Direct Ascent Vulnerability and Reachability Services Suite

Award Information
Department of Defense
Solitcitation Year:
Solicitation Number:
Air Force
Award Year:
Phase II
Agency Tracking Number:
Solicitation Topic Code:
Small Business Information
Princeton Satellite Systems
6 Market St. Suite 926, Plainsboro, NJ, 08536
Hubzone Owned:
Woman Owned:
Socially and Economically Disadvantaged:
Principal Investigator
 Stephanie Thomas
 Chief Engineer
 (609) 275-9606
Business Contact
 Michael Paluszek
Title: President
Phone: (609) 275-9606
Research Institution
ABSTRACT: We plan to develop an operation-ready version of the next-generation Direct Ascent Vulnerability web service with UDOP visualization. The DAV suite will include the dynamic predictive functionality and reachability service prototyped in Phase I and a new vehicle trajectory prediction algorithm to be prototyped in Phase II. The DAV tools take available data on the orbital catalog and missile models and utilize orbital dynamics to determine vulnerability windows of satellites to either a direct ascent launch or a satellite from another orbit. Reachability provides a running forecast of possible threats considering a database of missile models and sites and the dynamic predictive function provides real-time analysis for discrimination between a benign launch and an attack. The service provides live and exercise modes and can be used for what-if analysis or launch planning. The operational web service must be compatible with the JSpOC Mission System (JMS) architecture and accept various real message types including ILAM, T-3, and IBS messages, and handle special perturbations satellite elements. We will deploy the new service suite on AFRL's Battlespace Evaluation Assessment Space Testbed, or BEAST, and perform testing on real-time and prepackaged data sets as available to determine the accuracy of the satellite vulnerability predictions. BENEFIT: This technology will predict which satellites are vulnerable to a direct ascent launch in real-time, in addition to providing what-if and predictive analysis. The JSpOC Mission System needs services like this to assist in space situational awareness. The recent use of direct ascent launch against satellites by both the U.S. and China indicate that this is a real threat. This suite of services was designed for predicting satellite vulnerability from the beginning and will outperform terrestrial applications designed for surface-to-surface missiles. There is a potential commercial application of a portion of the toolset for launch planning and collision avoidance, in both MATLAB and standalone application formats.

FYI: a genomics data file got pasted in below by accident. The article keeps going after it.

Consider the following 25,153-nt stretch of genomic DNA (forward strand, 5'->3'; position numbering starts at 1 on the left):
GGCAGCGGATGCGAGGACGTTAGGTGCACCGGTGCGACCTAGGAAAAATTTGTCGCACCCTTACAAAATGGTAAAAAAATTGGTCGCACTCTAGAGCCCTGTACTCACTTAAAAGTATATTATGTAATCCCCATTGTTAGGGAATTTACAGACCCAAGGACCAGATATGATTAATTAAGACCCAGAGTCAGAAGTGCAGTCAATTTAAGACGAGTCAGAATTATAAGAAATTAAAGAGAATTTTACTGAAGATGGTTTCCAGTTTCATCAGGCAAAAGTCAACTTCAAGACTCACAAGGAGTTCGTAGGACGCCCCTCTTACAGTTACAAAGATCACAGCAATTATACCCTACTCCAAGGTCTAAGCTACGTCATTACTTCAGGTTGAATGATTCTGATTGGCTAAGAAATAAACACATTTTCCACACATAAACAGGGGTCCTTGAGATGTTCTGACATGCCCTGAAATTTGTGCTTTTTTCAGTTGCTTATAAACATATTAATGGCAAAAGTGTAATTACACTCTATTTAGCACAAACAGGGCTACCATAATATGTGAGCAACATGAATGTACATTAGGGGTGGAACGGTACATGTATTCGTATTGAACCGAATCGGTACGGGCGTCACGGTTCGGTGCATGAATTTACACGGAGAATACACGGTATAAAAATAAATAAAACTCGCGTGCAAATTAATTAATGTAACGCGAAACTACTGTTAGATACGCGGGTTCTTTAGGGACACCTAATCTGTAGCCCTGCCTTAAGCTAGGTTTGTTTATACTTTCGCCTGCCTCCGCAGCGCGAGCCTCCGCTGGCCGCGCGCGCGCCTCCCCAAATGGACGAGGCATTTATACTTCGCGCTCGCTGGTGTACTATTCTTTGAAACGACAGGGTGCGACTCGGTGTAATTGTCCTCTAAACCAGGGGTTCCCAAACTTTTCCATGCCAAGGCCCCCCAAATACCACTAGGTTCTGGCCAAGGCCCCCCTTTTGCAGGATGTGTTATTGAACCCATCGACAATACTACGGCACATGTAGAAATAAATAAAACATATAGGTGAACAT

* information listed above is at the time of submission.

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